Colleges in the East Midlands have come together to set out their priorities for the Government after the General Election next year.
Among their key concerns are preserving funding of adult, skills, literacy and numeracy; ensuring that Local Enterprise Partnerships (LEPs) recognise colleges as strategic partners in delivering the skills agenda; and encouraging local employers to recruit more apprentices and trainees.
The 25 colleges in the East Midlands:
- Educate about 270,000 students
- Deliver 42,000 apprenticeships
- Employ 12,500 people,
- Work with more than 26,000 employers.
The colleges, led by Association of Colleges’ regional representative EMFEC, have also thrown their support behind AoC’s national manifesto, which calls on Government for fairer funding, better access to student transport and careers guidance, and allowing colleges to maintain their autonomy to help them adapt to local need.
David Ralph, Chief Executive of the D2N2 Local Enterprise Partnership, said:
“D2N2 works closely with our colleges as they are at the forefront of delivering our ambition for a step change in skills to our area and also as centres of excellence for delivering social enterprise. Their links with employers and support for learners are powerful drivers in delivering economic growth across all communities.”
“Working with them we have set challenging targets to increase both the numbers of learners and apprentices across the area and improve the infrastructure to support these learners.”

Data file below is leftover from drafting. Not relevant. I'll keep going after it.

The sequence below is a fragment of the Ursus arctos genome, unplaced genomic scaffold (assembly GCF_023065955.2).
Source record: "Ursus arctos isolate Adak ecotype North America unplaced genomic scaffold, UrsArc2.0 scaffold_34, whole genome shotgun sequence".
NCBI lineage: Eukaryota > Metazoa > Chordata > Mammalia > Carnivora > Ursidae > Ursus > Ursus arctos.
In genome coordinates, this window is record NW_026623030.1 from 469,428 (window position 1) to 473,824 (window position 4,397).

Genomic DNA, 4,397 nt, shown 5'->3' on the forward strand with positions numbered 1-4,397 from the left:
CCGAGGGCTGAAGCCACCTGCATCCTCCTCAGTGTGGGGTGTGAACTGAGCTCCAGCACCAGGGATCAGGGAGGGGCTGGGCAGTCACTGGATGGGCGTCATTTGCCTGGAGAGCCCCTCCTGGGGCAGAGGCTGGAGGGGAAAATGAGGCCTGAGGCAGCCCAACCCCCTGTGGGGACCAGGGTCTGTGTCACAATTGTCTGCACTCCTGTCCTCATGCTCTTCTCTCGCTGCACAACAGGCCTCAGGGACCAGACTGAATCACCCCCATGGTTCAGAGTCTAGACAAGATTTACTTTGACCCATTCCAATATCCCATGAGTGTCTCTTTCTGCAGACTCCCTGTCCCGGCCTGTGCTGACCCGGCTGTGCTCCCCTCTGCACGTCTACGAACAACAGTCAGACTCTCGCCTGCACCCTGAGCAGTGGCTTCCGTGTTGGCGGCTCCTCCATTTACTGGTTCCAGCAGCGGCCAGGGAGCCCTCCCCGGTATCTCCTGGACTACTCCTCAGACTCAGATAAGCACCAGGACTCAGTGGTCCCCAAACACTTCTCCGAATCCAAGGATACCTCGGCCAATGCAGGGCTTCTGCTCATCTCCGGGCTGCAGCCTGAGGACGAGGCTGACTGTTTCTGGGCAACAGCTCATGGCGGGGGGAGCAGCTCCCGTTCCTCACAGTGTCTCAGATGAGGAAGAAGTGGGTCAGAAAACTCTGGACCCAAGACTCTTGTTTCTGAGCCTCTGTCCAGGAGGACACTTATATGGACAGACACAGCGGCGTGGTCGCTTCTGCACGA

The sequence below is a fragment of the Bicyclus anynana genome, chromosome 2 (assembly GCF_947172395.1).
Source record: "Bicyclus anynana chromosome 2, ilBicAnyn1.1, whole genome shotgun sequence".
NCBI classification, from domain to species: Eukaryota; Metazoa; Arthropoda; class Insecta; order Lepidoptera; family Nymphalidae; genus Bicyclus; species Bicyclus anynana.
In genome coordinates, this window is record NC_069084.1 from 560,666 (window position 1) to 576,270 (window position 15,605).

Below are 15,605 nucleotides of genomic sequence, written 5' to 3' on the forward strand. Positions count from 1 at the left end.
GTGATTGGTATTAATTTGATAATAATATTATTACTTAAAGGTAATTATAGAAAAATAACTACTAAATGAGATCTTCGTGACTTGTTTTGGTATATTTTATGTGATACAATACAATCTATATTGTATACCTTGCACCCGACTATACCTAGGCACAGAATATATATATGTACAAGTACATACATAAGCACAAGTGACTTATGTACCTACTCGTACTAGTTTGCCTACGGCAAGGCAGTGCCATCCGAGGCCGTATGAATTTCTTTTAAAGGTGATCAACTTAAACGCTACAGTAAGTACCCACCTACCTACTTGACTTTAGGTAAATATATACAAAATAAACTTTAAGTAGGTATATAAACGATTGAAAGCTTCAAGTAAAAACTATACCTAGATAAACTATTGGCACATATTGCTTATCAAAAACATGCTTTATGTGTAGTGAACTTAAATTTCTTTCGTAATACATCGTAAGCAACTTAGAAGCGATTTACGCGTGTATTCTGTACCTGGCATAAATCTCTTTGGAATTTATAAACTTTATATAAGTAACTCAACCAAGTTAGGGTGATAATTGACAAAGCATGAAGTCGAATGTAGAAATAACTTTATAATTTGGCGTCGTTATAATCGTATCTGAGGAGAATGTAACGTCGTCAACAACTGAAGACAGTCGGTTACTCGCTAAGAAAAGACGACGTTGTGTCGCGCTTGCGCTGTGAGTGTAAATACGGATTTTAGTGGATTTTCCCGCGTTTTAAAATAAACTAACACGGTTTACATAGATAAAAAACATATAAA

Linda Houtby, Principal and Chief Executive of Grantham College and Chair of the AoC East Midlands, said:
“We hope the Government recognises the importance on the priorities we have highlighted. We hear constantly that there is a skills shortage and if we are to tackle it, we need to be able to provide training for adults and young people, particularly in literacy and numeracy.”
“We hope to find support from local authorities, MPs and stakeholders in the region to find solutions to these requests.”
Paul Eeles, Chief Executive of EMFEC, said:
“As a region it is important for us to provide jobs for young people – particularly 16 to 18-year-olds – but we need employers to be supportive of taking them on. Government should be doing what it can to give businesses an incentive to invest in that young person.”
Ahead of the Parliamentarylaunch of the document hosted by the Leicester East MP, Rt. Hon. Keith Vaz MP said:
“Colleges in the East Midlands make a significant impact on our regional economy. Not only are they places of education but they are major regional businesses responsible for the education of 270,000 students and contributing near to £900 million to the economy.
“It is crucially vital that Local Enterprise Partnerships foster strong relationships with colleges in order to build on continual economic growth in the East Midlands.”
Richard Atkins, President of the Association of Colleges, said: “Providing skills for adults and employment for young people are key concerns for the east Midlands region. Colleges must continue to be autonomous to allow them to be flexible in responding to the needs of their local area to ensure they are training people in the skills needed by businesses. AoC’s national manifesto is themed around what the Government can do for colleges in terms of fair funding and access for students, and the return they get on their investment in terms of a better skilled workforce and a boost to the economy.
“I am pleased to see that not only have the colleges supported our ‘asks’, they have also examined the needs locally to draw attention to what they specifically need from the Government in future.”